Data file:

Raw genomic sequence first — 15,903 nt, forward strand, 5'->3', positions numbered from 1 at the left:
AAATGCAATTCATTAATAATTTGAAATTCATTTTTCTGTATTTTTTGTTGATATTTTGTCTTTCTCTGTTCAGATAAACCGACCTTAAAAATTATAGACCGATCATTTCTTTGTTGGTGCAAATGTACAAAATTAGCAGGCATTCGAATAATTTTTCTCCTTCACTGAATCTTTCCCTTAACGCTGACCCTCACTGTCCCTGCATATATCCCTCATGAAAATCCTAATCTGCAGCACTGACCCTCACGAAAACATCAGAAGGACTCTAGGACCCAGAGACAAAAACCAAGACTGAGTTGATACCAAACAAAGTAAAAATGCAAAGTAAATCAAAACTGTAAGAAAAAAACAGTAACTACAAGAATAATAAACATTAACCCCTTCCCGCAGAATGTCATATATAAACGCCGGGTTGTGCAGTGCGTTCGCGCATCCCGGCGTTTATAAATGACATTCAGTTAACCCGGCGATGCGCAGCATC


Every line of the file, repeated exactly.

Raw genomic sequence first — 15,903 nt, forward strand, 5'->3', positions numbered from 1 at the left:
AAATGCAATTCATTAATAATTTGAAATTCATTTTTCTGTATTTTTTGTTGATATTTTGTCTTTCTCTGTTCAGATAAACCGACCTTAAAAATTATAGACCGATCATTTCTTTGTTGGTGCAAATGTACAAAATTAGCAGGCATTCGAATAATTTTTCTCCTTCACTGAATCTTTCCCTTAACGCTGACCCTCACTGTCCCTGCATATATCCCTCATGAAAATCCTAATCTGCAGCACTGACCCTCACGAAAACATCAGAAGGACTCTAGGACCCAGAGACAAAAACCAAGACTGAGTTGATACCAAACAAAGTAAAAATGCAAAGTAAATCAAAACTGTAAGAAAAAAACAGTAACTACAAGAATAATAAACATTAACCCCTTCCCGCAGAATGTCATATATAAACGCCGGGTTGTGCAGTGCGTTCGCGCATCCCGGCGTTTATAAATGACATTCAGTTAACCCGGCGATGCGCAGCATC